Evaluation of the in vitro activity of ceragenins against Trichomonas vaginalis
Trichomonosis, caused by the protozoan parasite Trichomonas vaginalis, is a curable sexually transmitted disease that is most commonly encountered worldwide. Increasing importance of trichomoniasis and emerging of resistance against metronidazole lead to search for alternative drugs with different mode of activity. The purpose of this study was to determine in vitro activity of ceragenins (CSA-13, CSA-44, CSA-13, and CSA-138) against the metronidazole-susceptible (ATCC 30001) and metronidazole-resistant (ATCC 50138) strains of T. vaginalis. The effective concentrations were evaluated using two strains of T. vaginalis with different metronidazole susceptibilities (ATCC 30001 and ATCC 50138) in the presence of dilution series of ceragenins in 24-well microtitre assays. Overall, all the ceragenins killed the metronidazole-susceptible (ATCC 30001) and metronidazole-resistant (ATCC 50138) strains of T. vaginalis (p>0.05). With regard to the their effects against the studied strains of T. vaginalis, in order of effectiveness, overall, the ceragenins ordered as CSA-13 (the most effective), CSA-131 and CSA-138 (effective similarly), and CSA-44 (the least effective) (p<0.05). All of the ceragenins reduced the trophozoite numbers of both of studied strains of T. vaginalis with a time- and dose- dependent manner (p<0.05). Although all of the study ceragenins, CSA-13, CSA-44, CSA-13, and CSA-138, killed the studied strains of T. vaginalis. CSA-13 is the leading ceragenin as the most effective anti-trichomonas compound, followed by CSA-131 and CSA-138. They have a potential to have a place in the armemantarium of gynecologic and urologic practice for the management of sexually transmitted diseases.
KeywordsTrichomonas vaginalis ceragenin CSA in vitro
Unable to display preview. Download preview PDF.
- Bozkurt-Guzel C., Savage P.B., Akcali A., Ozbek-Celik B. 2014. Potential synergy activity of the novel ceragenin, CSA-13, against carbapenem-resistant Acinetobacter baumannii strains isolated from bacteremia patients. BioMed Research International DOI: 10.1155/2014/710273Google Scholar
- Fastring D.R., Amedee A., Gatski M., Clark R.A., Mena L.A., Levison J., Schmidt N., Rice J., Gustat J., Kissinger P. 2014. Co-occurrence of Trichomonas vaginalis and bacterial vaginosis and vaginal shedding of HIV-1 RNA. Sexually Transmitted Diseases, 41, 173–179. DOI: 10.1097/OLQ.0000000000000089CrossRefGoogle Scholar
- Figueroa-Angulo E.E., Rendón-Gandarilla F.J., Puente-Rivera J., Calla-Choque J.S., Cárdenas-Guerra R.E., Ortega-López J., Quintas-Granados L.I., Alvarez-Sánchez M.E., Arroyo R. 2012. The effects of environmental factors on the virulence of Trichomonas vaginalis. Microbes and Infection, 14, 1411–1427. DOI: 10.1016/j.micinf.2012.09.004CrossRefGoogle Scholar
- Frasson A.P., Santos O., Duarte M., da Silva Trentin D., Giordani R.B., da Silva A.G., da Silva M.V., Tasca T., Macedo A.J. 2012. First report of anti-Trichomonas vaginalis activity of the medicinal plant Polygala decumbens from the Brazilian semi-arid region, Caatinga. Parasitology Research 110, 2581–2587. DOI: 10.1007/s00436-011-2787-4CrossRefGoogle Scholar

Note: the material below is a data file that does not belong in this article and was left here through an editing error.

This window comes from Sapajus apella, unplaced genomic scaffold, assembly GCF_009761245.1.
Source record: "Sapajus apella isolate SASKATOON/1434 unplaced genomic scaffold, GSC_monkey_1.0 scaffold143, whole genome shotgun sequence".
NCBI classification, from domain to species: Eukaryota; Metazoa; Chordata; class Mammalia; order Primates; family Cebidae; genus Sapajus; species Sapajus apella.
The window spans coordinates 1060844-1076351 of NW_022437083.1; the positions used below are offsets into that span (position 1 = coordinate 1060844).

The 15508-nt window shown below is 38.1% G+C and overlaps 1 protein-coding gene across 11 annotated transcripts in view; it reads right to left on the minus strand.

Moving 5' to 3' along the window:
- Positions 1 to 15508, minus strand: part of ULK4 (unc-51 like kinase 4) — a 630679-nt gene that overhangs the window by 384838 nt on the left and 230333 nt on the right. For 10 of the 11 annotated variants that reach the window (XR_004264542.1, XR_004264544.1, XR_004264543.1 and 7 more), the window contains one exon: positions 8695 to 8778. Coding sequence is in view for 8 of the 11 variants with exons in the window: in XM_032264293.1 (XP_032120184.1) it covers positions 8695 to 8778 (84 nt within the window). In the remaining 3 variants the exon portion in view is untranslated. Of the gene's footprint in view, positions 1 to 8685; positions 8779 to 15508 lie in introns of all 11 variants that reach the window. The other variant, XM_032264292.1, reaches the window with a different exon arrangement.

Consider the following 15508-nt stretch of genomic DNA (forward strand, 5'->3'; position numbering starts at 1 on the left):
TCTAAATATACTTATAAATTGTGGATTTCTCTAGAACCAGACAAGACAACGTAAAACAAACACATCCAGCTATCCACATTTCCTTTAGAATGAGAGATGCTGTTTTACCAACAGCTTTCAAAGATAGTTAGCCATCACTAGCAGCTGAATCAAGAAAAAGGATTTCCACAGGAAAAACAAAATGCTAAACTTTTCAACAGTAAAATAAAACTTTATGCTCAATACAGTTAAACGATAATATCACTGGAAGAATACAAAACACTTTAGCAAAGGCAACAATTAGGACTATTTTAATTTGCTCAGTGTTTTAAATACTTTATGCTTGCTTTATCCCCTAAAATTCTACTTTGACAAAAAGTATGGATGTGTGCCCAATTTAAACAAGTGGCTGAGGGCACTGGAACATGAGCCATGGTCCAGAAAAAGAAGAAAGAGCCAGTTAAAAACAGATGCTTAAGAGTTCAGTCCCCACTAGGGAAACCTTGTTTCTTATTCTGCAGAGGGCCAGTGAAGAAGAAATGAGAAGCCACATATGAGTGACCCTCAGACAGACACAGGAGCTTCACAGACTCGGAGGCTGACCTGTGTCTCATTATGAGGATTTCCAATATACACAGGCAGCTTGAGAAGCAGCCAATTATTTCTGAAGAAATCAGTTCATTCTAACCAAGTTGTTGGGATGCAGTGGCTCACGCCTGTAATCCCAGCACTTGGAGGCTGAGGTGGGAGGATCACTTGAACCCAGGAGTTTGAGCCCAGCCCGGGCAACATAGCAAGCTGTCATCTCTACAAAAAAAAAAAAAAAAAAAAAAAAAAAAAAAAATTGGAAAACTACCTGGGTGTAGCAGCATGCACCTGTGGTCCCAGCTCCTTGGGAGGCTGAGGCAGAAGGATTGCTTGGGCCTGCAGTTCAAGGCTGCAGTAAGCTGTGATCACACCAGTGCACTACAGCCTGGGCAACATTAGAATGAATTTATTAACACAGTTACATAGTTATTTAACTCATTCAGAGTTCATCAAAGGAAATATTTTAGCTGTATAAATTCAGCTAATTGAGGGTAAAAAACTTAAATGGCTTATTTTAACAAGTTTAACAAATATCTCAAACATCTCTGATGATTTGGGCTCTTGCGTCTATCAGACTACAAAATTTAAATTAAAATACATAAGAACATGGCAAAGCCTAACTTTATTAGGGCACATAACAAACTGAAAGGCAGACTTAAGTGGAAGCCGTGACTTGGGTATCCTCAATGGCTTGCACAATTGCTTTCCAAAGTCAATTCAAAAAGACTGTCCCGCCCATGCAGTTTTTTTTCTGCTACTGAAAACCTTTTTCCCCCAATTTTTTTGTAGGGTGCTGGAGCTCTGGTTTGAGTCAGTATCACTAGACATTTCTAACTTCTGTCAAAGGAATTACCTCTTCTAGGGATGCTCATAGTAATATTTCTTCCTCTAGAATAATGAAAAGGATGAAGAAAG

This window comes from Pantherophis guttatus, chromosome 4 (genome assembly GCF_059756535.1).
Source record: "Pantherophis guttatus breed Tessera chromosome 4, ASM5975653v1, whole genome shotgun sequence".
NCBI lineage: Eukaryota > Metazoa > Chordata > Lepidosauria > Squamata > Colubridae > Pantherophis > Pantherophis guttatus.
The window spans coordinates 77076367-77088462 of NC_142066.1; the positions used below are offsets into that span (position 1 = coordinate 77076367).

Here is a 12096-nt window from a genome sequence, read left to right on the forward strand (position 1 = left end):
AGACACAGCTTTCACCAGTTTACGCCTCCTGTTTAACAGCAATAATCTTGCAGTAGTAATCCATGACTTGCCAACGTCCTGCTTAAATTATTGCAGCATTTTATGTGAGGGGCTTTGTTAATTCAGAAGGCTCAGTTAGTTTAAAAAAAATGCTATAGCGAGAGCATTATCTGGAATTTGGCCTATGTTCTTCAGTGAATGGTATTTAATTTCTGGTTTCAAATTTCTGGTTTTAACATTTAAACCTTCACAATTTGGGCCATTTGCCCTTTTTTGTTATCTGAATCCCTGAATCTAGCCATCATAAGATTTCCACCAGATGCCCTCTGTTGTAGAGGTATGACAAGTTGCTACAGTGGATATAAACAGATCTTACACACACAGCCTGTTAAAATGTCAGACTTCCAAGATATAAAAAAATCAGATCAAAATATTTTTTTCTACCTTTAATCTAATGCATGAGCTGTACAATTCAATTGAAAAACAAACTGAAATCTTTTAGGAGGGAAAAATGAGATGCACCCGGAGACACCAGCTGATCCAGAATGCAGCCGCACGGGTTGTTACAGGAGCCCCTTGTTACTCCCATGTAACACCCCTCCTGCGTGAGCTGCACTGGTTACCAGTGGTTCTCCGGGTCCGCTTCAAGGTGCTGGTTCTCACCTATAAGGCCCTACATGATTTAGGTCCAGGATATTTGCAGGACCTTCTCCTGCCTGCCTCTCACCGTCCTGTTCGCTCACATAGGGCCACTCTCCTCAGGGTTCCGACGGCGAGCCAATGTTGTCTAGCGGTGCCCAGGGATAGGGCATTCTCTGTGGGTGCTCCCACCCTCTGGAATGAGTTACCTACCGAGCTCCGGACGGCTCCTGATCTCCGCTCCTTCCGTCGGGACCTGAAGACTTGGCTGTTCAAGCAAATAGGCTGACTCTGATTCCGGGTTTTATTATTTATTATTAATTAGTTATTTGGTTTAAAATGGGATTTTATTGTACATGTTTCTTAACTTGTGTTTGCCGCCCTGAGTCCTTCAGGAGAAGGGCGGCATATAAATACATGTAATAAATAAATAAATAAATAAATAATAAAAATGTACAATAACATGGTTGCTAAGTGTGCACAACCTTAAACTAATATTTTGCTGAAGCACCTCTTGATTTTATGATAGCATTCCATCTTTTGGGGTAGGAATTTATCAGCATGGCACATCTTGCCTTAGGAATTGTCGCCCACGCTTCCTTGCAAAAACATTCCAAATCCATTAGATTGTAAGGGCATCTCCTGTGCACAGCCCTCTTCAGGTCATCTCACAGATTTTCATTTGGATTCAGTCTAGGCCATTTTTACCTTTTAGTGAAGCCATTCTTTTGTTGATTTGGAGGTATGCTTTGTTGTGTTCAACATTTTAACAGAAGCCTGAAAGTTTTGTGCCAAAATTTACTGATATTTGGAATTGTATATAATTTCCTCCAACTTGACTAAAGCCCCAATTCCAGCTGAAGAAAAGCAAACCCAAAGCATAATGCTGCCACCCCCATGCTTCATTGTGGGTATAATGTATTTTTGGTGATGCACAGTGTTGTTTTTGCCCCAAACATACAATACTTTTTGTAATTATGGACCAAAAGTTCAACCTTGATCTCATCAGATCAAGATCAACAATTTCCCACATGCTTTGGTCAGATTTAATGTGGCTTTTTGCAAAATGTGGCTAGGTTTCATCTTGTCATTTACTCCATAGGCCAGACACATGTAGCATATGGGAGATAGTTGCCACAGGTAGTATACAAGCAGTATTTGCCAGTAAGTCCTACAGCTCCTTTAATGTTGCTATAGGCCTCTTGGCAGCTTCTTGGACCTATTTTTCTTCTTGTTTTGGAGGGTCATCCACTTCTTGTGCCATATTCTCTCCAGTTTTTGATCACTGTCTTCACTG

- Hobbs M.M., Lapple D.M., Lawing L.F., Schwebke J.R., Cohen M.S., Swygard H., Atashili J., Leone P.A., Miller W.C., Seña A.C. 2006. Methods for detection of Trichomonas vaginalis in the male partners of infected women: implications for control of trichomoniasis. Journal Clinical Microbiology, 44, 3994–3999. DOI: 10.1128/JCM.00952-06CrossRefGoogle Scholar
- Kirkcaldy R.D., Augostini P., Asbel L.E., Bernstein K.T., Kerani R.P., Mettenbrink C.J., Pathela P., Schwebke J.R., Secor W.E., Workowski K.A., Davis D., Braxton J., Weinstock H.S. 2012. Trichomonas vaginalis antimicrobial drug resistance in 6 US cities, STD Surveillance Network, 2009–2010. Emerging Infectious Diseases 18:939–943. DOI: 10.3201/eid1806.111590CrossRefGoogle Scholar
- Leitsch D., Burgess A.G., Dunn L.A., Krauer K.G., Tan K., Duchêne M., Upcroft P., Eckmann L., Upcroft J.A. 2011. Pyruvate:ferredoxin oxidoreductase and thioredoxin reductase are involved in 5-nitroimidazole activation while flavin metabolism is linked to 5-nitroimidazole resistance in Giardia lamblia. Antimicrobial Agents and Chemotherapy 66, 1756–1765. DOI: 10.1093/jac/dkr192CrossRefGoogle Scholar
- Munson K.L., Napierala M., Munson E., Schell R.F., Kramme T., Miller C., Hryciuk J.E. 2013. Screening of male patients for Trichomonas vaginalis with transcription-mediated amplification in a community with a high prevalence of sexually transmitted infection. Journal Clinical Microbiology, 51, 101–104. DOI: 10.1128/JCM.02526-12CrossRefGoogle Scholar
- Pal D., Banerjee S., Cui J., Schwartz A., Ghosh S.K., Samuelson J. 2009. Giardia, Entamoeba, and Trichomonas enzymes activate metronidazole (nitroreductases) and inactivate metronidazole (nitroimidazole reductases). Antimicrobial Agents and Chemotherapy 53, 458–464. DOI: 10.1128/AAC.00909-08CrossRefGoogle Scholar
- Pollard J.E., Snarr J., Chaudhary V., Jennings J.D., Shaw H., Christiansen B., Wright J., Jia W., Bishop R.E., Savage P.B. 2012. In vitro evaluation of the potential for resistance development to ceragenin CSA-13. Antimicrobial Agents and Chemotherapy 67:2665–2672. DOI: 10.1093/jac/dks276CrossRefGoogle Scholar
- Sobel J.D. 2014. Trichomoniasis. In: UpToDate, Post TW (Ed), Up- ToDate, Waltham, MA. (Accessed on June, 2014)Google Scholar
- WHO 2008. World Health Organization - global prevalence and incidence of selected curable sexually transmitted infections. WHO, Geneva SwitzerlandGoogle Scholar